Tom Critchlow

Predicting A Global Economic Crash in 2025

December 1, 2014

Before we dive into my theory of a world wide global economic crash in 2025 let’s first do a little background and prep work.

Enter stage left: Carlotta Perez

Carlotta Perez is researcher, lecturer and consultant on social and economic impact of technological change. Her book is available on Amazon: Technological Revolutions and Financial Capital: The Dynamics of Bubbles and Golden Ages

I was introduced to Carlotta by a friend Miles Grimshaw who let me know about Carlotta being a strong influencer for Fred Wilson and USV. See more on Fred’s post about lineage.

The cycle of technological revolutions

Carlotta talks about the cycle of new technological revolutions as follows.

First comes the rapid growth as new technological infrastructure is put in place. This phase is funded by financial capital derived from speculation. This phase is called the Installation Period.

This frenzy ultimately leads to a crash as the bubble bursts.

Then starts the real growth and “golden age” as the infrastructure built in the installation period becomes cheaper, more accessible and more universal. This phase is funded by production capital derived from profits and is called the Deployment Period.

This diagram sums up the installation and deployment periods well:

The 5 major technology revolutions

Carlotta lays out the five major technological revolutions as outlined in this diagram:

Predicting the 6th revolution

While we’re living in the “golden age” of the current information revolution it’s never too soon to start speculating on what the 6th major technological disruption might be and how it might play out. What follows is purely conjecture and an exercise in thinking critically. I welcome feedback, disagreement, discussion and analysis.

AI & Robotics as the 6th revolution

We’re right at the beginning of the installation period for AI & robotics. I summarized a few of the key events in the tech space that hopefully give you a flavor of how seriously this is being taken: But where does this trend lead? What happens next? Here’s a rough timeline I dreamed up:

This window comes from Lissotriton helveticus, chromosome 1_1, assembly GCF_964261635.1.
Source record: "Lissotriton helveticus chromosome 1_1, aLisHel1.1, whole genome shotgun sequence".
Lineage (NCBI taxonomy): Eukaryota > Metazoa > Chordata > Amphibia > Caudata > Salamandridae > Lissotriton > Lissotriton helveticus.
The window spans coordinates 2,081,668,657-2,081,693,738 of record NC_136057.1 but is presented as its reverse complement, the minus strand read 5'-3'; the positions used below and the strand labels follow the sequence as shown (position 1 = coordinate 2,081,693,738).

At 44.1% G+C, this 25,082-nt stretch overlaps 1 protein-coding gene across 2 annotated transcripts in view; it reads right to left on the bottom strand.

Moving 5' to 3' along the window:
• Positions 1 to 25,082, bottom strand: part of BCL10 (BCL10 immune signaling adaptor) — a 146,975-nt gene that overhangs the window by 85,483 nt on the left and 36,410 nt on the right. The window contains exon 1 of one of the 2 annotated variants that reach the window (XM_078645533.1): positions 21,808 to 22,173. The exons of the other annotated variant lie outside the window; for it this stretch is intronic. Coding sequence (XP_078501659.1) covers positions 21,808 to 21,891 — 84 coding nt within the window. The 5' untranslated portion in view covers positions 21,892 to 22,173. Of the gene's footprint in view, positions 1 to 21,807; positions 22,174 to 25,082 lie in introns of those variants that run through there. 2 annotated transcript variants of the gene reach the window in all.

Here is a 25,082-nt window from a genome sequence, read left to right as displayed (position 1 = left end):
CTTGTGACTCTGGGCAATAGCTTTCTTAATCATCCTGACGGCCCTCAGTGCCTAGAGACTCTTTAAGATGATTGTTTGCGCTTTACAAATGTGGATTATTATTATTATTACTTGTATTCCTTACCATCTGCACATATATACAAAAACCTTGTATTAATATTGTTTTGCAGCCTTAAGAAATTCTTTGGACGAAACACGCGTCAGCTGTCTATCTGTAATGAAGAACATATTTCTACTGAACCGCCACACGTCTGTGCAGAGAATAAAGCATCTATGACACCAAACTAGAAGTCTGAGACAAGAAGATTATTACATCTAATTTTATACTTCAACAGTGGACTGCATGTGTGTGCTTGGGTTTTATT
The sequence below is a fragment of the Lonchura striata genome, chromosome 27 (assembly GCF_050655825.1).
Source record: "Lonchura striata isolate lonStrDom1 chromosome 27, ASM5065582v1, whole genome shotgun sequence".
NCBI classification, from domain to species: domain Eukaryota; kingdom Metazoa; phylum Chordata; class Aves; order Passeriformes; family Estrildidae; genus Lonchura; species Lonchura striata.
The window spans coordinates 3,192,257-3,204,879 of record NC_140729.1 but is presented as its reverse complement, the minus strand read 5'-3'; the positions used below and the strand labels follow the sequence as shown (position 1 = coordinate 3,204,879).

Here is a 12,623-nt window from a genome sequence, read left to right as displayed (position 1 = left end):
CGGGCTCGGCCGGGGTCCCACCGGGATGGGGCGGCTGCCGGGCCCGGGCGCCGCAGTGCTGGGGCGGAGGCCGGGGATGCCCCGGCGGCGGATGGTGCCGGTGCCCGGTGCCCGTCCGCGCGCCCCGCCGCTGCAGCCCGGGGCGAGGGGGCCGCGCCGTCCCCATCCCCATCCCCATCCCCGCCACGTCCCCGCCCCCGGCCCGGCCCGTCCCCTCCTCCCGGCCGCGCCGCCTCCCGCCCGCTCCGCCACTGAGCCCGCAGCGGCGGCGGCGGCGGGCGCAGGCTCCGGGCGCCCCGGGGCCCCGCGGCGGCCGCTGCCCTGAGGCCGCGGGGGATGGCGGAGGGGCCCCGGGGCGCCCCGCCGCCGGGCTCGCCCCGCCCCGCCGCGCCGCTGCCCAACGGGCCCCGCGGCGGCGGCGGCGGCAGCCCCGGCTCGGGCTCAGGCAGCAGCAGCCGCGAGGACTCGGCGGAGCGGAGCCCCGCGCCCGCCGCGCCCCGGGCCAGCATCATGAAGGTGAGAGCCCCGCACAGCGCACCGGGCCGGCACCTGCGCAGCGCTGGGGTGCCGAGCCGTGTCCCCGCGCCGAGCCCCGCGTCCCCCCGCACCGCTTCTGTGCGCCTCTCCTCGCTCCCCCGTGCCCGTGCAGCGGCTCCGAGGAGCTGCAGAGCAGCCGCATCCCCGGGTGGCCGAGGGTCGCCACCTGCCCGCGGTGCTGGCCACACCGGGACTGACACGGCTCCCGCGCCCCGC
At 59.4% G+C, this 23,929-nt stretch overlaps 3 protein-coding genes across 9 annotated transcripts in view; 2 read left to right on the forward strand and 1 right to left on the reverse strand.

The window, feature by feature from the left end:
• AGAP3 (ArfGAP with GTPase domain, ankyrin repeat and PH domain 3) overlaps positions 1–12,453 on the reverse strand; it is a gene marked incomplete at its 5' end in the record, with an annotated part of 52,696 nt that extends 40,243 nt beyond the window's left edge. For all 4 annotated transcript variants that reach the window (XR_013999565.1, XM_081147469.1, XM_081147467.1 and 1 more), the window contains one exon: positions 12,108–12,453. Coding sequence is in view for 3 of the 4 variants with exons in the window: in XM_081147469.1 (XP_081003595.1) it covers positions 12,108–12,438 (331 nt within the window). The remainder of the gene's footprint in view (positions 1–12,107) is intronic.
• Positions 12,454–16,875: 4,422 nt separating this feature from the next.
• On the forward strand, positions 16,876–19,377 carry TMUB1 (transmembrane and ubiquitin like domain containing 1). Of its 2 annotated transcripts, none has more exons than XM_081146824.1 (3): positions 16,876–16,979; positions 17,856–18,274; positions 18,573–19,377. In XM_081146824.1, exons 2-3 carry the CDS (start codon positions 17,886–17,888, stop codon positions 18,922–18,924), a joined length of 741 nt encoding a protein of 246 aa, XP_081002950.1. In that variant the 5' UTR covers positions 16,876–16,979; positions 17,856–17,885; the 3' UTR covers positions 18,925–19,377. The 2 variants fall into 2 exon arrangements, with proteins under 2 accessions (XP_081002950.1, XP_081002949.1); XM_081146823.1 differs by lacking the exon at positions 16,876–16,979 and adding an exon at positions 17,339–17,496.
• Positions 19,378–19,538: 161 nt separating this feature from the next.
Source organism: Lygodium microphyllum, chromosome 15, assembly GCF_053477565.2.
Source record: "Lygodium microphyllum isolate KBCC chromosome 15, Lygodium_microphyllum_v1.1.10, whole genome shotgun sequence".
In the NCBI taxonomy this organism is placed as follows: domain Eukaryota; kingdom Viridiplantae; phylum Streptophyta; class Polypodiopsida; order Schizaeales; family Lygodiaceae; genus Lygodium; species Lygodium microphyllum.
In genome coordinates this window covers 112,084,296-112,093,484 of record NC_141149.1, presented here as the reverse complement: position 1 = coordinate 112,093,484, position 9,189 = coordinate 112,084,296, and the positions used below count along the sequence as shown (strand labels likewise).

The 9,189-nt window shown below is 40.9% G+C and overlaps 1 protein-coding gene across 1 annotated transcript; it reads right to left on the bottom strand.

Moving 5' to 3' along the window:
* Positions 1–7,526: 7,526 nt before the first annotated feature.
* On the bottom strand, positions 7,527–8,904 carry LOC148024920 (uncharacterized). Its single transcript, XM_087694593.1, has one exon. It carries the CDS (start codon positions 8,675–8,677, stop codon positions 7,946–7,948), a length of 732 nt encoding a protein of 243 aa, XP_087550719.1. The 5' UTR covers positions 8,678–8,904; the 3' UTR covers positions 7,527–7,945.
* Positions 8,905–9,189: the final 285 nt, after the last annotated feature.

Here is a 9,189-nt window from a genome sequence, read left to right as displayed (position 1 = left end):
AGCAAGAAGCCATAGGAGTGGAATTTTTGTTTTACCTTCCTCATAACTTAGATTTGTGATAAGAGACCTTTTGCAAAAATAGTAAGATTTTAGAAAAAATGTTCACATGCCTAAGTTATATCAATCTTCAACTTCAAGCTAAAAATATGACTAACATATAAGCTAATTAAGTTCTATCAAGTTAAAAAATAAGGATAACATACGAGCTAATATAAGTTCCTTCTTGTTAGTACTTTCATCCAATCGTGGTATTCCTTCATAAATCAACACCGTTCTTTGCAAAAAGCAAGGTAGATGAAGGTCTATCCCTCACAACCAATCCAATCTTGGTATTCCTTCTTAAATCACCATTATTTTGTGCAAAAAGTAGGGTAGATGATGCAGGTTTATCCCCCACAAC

2010 - 2020: Beginning of build out and research applications enabled by the previous golden age of information technology. Cloud computing, global networks, processing, quantum computers etc.

2020 - 2025: Installation of robots in both the home and industry ramps up very quickly. A smart assistant in every pocket. A roomba in every house. A robot arm in every factory. Our jobs start being replaced by robots and algorithms.

2025 - 2030: The global economy crashes. Hard. Youth unemployment has been rising steadily for the last decade and reaches a tipping point sparking a global meltdown. The global job market shrinks to an unsustainable point.

2030 - 2040: Global prosperity and an overhaul of the economic system. There aren’t enough jobs left for all the people so new economic paradigm is born - global consumerism is essentially killed off, the idea of working for a living dies and we see a much more sustainable future driven by different kinds of value creation for society and ideas like universal basic income become mainstream.

Isn’t this just the singularity?

Well, Google did hire Ray Kurzweil but no - this isn’t about the singularity. The singularity is scheduled for 2047 but I believe we will experience a widespread technological revolution driven by AI and robotics well before we reach true human-level artificial intelligence. The singularity is about the tipping point where computers get smarter than humans - I’m talking about computers getting smart enough to replace our jobs.

Whither Google Buses?

Are we seeing a glimmer in the eye of the global consciousness with the Google bus protests? Do these protests and others like them speak to a growing dissatisfaction with the incumbents?

And importantly, how might we soften the impact of the next boom/bust revolution? Perhaps by building economics early that model the next era - i.e. universal basic income, value creation beyond “hours worked”, distributed economies and cultivating human skills.


Obviously I’ve just made all of that up - so there’s clearly alternatives out there. The whole point about these revolutions is that no one sees them coming… So what else might there be? Here’s a few ideas:

I’d love to chat with you about your ideas. Disagree? Have interesting data to share? Drop me a note and let me know:

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